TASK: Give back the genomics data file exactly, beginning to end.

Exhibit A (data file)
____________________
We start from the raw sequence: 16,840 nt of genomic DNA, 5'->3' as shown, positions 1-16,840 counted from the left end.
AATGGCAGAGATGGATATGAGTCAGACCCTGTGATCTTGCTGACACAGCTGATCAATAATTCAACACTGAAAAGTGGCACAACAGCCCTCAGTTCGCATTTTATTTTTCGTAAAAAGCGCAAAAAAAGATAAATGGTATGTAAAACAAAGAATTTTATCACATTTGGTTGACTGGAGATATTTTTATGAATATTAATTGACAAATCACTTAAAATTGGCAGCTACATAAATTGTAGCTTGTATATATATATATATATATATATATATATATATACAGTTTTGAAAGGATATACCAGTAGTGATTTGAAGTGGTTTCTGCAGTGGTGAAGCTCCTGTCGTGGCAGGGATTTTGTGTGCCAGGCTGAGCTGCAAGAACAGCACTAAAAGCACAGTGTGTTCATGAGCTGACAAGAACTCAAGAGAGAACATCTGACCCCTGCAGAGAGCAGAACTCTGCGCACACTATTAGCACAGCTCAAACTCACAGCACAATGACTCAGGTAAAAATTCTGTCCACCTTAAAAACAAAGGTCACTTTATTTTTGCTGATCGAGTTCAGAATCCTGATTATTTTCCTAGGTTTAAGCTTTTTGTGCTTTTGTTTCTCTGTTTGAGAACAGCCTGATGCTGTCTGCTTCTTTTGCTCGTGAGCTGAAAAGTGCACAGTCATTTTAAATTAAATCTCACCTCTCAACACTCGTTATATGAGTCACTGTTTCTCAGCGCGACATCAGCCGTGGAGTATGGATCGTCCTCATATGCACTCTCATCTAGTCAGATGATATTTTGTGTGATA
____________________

We start from the raw sequence: 16,840 nt of genomic DNA, 5'->3' as shown, positions 1-16,840 counted from the left end.
AATGGCAGAGATGGATATGAGTCAGACCCTGTGATCTTGCTGACACAGCTGATCAATAATTCAACACTGAAAAGTGGCACAACAGCCCTCAGTTCGCATTTTATTTTTCGTAAAAAGCGCAAAAAAAGATAAATGGTATGTAAAACAAAGAATTTTATCACATTTGGTTGACTGGAGATATTTTTATGAATATTAATTGACAAATCACTTAAAATTGGCAGCTACATAAATTGTAGCTTGTATATATATATATATATATATATATATATATATACAGTTTTGAAAGGATATACCAGTAGTGATTTGAAGTGGTTTCTGCAGTGGTGAAGCTCCTGTCGTGGCAGGGATTTTGTGTGCCAGGCTGAGCTGCAAGAACAGCACTAAAAGCACAGTGTGTTCATGAGCTGACAAGAACTCAAGAGAGAACATCTGACCCCTGCAGAGAGCAGAACTCTGCGCACACTATTAGCACAGCTCAAACTCACAGCACAATGACTCAGGTAAAAATTCTGTCCACCTTAAAAACAAAGGTCACTTTATTTTTGCTGATCGAGTTCAGAATCCTGATTATTTTCCTAGGTTTAAGCTTTTTGTGCTTTTGTTTCTCTGTTTGAGAACAGCCTGATGCTGTCTGCTTCTTTTGCTCGTGAGCTGAAAAGTGCACAGTCATTTTAAATTAAATCTCACCTCTCAACACTCGTTATATGAGTCACTGTTTCTCAGCGCGACATCAGCCGTGGAGTATGGATCGTCCTCATATGCACTCTCATCTAGTCAGATGATATTTTGTGTGATA